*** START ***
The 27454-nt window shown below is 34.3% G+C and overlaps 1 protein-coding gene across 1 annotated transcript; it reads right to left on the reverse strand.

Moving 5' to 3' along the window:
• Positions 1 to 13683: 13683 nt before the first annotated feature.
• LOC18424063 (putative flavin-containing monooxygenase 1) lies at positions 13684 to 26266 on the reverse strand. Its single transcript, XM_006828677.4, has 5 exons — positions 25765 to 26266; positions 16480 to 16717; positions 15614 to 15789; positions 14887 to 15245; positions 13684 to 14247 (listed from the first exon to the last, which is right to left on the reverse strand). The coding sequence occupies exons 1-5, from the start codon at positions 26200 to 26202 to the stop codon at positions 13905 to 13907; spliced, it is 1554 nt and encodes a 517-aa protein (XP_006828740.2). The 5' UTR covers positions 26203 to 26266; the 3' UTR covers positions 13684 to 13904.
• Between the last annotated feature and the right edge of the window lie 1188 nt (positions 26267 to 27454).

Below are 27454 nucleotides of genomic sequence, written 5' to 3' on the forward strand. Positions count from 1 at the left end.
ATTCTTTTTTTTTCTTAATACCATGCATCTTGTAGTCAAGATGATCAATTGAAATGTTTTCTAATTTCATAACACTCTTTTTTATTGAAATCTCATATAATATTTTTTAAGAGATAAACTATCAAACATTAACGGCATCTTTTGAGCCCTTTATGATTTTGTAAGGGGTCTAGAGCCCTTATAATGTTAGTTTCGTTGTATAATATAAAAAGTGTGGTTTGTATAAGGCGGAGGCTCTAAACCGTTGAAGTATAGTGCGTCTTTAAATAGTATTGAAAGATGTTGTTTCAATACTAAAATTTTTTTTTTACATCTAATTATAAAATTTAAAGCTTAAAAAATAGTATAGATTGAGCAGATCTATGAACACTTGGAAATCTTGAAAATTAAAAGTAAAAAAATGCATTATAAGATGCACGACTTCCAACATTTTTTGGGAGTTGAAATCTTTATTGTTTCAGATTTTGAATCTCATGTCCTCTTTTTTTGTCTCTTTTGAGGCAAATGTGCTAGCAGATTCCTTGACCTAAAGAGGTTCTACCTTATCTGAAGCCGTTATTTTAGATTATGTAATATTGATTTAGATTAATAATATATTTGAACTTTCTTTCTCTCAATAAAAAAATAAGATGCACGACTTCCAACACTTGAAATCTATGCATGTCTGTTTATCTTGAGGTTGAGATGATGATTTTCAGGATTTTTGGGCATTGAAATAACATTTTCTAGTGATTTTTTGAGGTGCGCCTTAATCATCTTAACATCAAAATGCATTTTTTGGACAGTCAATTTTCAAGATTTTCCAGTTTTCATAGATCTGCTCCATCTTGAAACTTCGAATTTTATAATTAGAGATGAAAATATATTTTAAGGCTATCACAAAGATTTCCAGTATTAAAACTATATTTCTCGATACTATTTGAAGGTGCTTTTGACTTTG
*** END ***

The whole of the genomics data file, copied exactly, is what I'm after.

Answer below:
The 27454-nt window shown below is 34.3% G+C and overlaps 1 protein-coding gene across 1 annotated transcript; it reads right to left on the reverse strand.

Moving 5' to 3' along the window:
• Positions 1 to 13683: 13683 nt before the first annotated feature.
• LOC18424063 (putative flavin-containing monooxygenase 1) lies at positions 13684 to 26266 on the reverse strand. Its single transcript, XM_006828677.4, has 5 exons — positions 25765 to 26266; positions 16480 to 16717; positions 15614 to 15789; positions 14887 to 15245; positions 13684 to 14247 (listed from the first exon to the last, which is right to left on the reverse strand). The coding sequence occupies exons 1-5, from the start codon at positions 26200 to 26202 to the stop codon at positions 13905 to 13907; spliced, it is 1554 nt and encodes a 517-aa protein (XP_006828740.2). The 5' UTR covers positions 26203 to 26266; the 3' UTR covers positions 13684 to 13904.
• Between the last annotated feature and the right edge of the window lie 1188 nt (positions 26267 to 27454).

Below are 27454 nucleotides of genomic sequence, written 5' to 3' on the forward strand. Positions count from 1 at the left end.
ATTCTTTTTTTTTCTTAATACCATGCATCTTGTAGTCAAGATGATCAATTGAAATGTTTTCTAATTTCATAACACTCTTTTTTATTGAAATCTCATATAATATTTTTTAAGAGATAAACTATCAAACATTAACGGCATCTTTTGAGCCCTTTATGATTTTGTAAGGGGTCTAGAGCCCTTATAATGTTAGTTTCGTTGTATAATATAAAAAGTGTGGTTTGTATAAGGCGGAGGCTCTAAACCGTTGAAGTATAGTGCGTCTTTAAATAGTATTGAAAGATGTTGTTTCAATACTAAAATTTTTTTTTTACATCTAATTATAAAATTTAAAGCTTAAAAAATAGTATAGATTGAGCAGATCTATGAACACTTGGAAATCTTGAAAATTAAAAGTAAAAAAATGCATTATAAGATGCACGACTTCCAACATTTTTTGGGAGTTGAAATCTTTATTGTTTCAGATTTTGAATCTCATGTCCTCTTTTTTTGTCTCTTTTGAGGCAAATGTGCTAGCAGATTCCTTGACCTAAAGAGGTTCTACCTTATCTGAAGCCGTTATTTTAGATTATGTAATATTGATTTAGATTAATAATATATTTGAACTTTCTTTCTCTCAATAAAAAAATAAGATGCACGACTTCCAACACTTGAAATCTATGCATGTCTGTTTATCTTGAGGTTGAGATGATGATTTTCAGGATTTTTGGGCATTGAAATAACATTTTCTAGTGATTTTTTGAGGTGCGCCTTAATCATCTTAACATCAAAATGCATTTTTTGGACAGTCAATTTTCAAGATTTTCCAGTTTTCATAGATCTGCTCCATCTTGAAACTTCGAATTTTATAATTAGAGATGAAAATATATTTTAAGGCTATCACAAAGATTTCCAGTATTAAAACTATATTTCTCGATACTATTTGAAGGTGCTTTTGACTTTG